by the desire to speculate and tie up ex
cesal ve araou n ta of capita I In f i xed form.
then they provide a credit basis as safe
and solid as the credit grantor has a right
to demand.
The removal of secrecy from all credit re
lattons Is also urged by Mr. Tregoe and he
seeks to Impress the members ot tne as
sociatlon with, the necessity ol adopting
policy cf the utmost frankness and co-op
eration In all credit transactions.
Discussing the importance of the credit
nrofession. Mr. Treeoe writes:
"The whole world wsits upon the decis
ion of credit grantors who are exercising
their utmost inranultv to bring about
American broad concept of credit, an under
standing of the necessity of its extension
with all the reasonable liberality to the
peoplea of Europe and also to those who
hitherto have depended upon murope ior
thoir credits. These credit grantors also
are trying to bring about true concepta of
what that basis of credit In these coun
Th rate of crorress back to stability and
modern standarda and the condition oi con
tentment and prosperity that was enjoyed
prior to the war, depend uson the ability
of the American people to get a true un
derstanding of credits, how In the final
analysis of a people redeem their promises
even though collateral to back them is not
Attorney-General Holds That Trust
Departments Are Subject to
State Examination.
SALEM, Or.. Aug. 17. (Special.) When
ever the laws of Oregon require corpora
tions acting In a fiduciary capacity to de
posit securities wltn the state authorities
for protection of private or court trust, na
tional banks, so acting, ahall be required to
make similar deposits and securities so pro
vided shall be held for the protection of
private or court trusts, according to a legal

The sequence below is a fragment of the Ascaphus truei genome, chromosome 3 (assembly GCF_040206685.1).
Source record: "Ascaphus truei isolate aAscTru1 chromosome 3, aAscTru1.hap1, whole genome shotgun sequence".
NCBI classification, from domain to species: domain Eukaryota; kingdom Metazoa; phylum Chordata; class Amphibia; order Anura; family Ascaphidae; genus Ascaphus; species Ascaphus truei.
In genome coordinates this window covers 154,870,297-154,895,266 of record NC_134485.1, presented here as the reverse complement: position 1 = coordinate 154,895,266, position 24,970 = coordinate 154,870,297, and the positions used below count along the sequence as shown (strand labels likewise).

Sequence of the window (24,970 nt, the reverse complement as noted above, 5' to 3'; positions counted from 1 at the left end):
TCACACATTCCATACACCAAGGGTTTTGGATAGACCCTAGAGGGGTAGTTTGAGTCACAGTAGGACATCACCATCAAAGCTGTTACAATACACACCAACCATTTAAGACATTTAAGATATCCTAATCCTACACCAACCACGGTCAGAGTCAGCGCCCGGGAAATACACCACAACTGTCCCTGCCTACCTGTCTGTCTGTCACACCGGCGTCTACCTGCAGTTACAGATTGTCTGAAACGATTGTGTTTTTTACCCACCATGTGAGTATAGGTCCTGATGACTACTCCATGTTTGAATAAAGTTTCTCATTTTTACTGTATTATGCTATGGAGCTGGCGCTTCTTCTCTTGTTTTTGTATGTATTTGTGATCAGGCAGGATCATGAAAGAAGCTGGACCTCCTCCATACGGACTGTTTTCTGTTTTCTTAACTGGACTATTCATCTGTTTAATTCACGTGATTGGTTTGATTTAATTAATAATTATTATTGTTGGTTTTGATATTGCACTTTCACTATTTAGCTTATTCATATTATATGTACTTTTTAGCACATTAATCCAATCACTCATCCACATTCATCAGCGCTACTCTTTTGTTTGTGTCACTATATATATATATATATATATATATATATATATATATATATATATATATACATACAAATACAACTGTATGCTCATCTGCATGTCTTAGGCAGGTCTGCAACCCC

opinion given out yesterday by I. H. Van-
Winkle, assistant attorney-general.
The attorney-general also holds that trust
departments of banks operating under these
regulations shall be .subject to examination
by the state superintendent of banka.
The legal opinion was requested by will
Bennett, state superintendent ot banks, who
wrote the attorney-general asking what pa
pers had to be filed with hia department
by national banks dnslring tq operate under
the state trust company laws.
Stretching- across western Australia
s a rabbit -tight fence, said to be the
onsrest in the world. It extends for a
distance of 1200 miles without a break
xcept for gates.
Coffman-Dobson Company Develops
From Small Beginning; Into
Financial Prominence.
CHEHALIS. Wash., Aug. 17. (Special.)
Chehaiis pioneer bank, the Coffman-Dobson
Bank & Trust company. Is this week cele
bratlnr the 35th year of Us founding in this
city by N. B. Coffman, who la still president
of the Institution, and Charles H. Allen.
In August. 1SS4, Messrs. Coffman and Al
len opened up for business in Chehaiis, the
location of their place of business being in
small frame structure.